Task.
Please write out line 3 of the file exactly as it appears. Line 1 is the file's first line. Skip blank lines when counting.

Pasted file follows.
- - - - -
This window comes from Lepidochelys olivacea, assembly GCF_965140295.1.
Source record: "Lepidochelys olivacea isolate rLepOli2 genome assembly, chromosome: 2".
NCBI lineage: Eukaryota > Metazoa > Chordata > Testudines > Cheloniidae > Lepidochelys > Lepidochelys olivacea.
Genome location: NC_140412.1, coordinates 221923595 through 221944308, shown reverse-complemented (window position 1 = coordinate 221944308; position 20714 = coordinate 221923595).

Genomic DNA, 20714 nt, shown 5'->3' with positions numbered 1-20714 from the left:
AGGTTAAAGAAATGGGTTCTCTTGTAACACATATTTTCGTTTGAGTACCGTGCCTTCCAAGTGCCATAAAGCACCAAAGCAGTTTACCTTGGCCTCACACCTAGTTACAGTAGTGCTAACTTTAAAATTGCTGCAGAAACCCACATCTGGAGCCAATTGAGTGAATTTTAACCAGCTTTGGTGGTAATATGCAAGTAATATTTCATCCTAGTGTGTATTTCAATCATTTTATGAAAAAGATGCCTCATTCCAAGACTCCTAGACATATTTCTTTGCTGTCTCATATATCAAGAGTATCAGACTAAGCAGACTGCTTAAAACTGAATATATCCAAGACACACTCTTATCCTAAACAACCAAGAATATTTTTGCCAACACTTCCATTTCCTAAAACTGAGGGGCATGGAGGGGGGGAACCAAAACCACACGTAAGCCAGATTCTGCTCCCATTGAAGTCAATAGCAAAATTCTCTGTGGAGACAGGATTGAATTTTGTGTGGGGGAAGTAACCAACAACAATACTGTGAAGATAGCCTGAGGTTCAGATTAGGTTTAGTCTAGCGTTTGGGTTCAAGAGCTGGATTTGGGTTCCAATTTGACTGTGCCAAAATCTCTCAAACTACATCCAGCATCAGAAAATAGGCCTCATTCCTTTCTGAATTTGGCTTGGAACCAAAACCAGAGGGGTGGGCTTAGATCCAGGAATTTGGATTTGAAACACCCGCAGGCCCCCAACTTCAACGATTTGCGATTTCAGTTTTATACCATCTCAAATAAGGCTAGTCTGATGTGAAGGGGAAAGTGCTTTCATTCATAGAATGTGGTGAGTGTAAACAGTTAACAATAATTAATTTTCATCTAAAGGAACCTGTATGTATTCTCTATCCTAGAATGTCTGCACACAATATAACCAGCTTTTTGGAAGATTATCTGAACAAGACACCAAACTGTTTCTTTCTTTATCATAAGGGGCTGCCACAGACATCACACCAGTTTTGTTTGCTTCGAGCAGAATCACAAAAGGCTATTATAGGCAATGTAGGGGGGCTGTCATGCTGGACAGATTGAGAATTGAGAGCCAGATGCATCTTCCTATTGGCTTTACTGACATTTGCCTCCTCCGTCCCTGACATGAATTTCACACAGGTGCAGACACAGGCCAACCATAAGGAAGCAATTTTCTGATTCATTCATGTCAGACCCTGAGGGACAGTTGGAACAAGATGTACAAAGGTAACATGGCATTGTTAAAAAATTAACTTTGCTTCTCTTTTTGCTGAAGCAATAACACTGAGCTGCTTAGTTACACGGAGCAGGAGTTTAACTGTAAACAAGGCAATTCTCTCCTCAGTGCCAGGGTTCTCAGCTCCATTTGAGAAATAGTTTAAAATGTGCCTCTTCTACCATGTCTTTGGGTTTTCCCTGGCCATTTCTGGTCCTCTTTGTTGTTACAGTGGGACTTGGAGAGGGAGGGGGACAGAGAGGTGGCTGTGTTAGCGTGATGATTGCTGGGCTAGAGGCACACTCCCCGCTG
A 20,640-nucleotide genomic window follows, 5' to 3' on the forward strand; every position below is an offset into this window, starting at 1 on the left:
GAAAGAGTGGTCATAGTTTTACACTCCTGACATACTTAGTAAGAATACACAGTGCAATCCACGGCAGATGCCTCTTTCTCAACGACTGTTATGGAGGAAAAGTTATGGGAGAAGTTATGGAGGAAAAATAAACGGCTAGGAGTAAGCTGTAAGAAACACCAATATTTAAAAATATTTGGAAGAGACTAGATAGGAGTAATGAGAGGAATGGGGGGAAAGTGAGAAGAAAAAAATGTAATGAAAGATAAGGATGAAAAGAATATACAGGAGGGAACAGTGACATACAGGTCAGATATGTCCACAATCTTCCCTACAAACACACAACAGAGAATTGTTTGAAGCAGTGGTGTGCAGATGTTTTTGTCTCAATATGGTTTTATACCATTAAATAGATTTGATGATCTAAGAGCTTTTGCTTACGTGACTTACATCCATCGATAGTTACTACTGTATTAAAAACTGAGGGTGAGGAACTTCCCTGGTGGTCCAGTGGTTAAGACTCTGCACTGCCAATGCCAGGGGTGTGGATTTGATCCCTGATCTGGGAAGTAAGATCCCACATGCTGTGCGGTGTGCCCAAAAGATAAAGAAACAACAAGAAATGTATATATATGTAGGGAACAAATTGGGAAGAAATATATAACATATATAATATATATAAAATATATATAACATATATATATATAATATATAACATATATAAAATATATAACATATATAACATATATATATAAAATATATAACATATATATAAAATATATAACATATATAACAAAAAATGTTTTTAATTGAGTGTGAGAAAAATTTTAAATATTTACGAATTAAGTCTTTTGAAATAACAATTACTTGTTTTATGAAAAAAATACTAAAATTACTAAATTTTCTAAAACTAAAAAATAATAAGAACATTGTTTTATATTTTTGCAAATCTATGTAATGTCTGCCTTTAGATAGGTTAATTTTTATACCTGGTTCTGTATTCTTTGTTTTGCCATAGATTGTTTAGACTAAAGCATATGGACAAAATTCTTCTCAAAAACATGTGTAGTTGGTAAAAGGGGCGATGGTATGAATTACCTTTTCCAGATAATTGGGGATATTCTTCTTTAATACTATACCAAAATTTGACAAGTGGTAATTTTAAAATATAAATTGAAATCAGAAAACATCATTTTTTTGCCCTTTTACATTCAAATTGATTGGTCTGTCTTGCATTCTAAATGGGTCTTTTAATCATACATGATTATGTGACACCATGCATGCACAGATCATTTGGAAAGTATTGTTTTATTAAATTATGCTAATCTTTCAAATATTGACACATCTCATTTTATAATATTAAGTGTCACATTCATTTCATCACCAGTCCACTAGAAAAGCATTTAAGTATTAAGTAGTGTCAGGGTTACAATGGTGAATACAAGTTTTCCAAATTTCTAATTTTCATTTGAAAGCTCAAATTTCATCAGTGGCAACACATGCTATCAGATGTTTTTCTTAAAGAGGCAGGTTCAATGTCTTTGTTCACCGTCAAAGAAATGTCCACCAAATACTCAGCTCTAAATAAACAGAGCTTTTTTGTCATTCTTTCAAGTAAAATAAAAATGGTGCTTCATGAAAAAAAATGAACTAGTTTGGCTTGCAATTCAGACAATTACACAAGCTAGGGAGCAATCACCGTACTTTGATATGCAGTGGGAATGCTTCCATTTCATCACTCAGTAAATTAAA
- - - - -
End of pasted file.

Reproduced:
NCBI lineage: Eukaryota > Metazoa > Chordata > Testudines > Cheloniidae > Lepidochelys > Lepidochelys olivacea.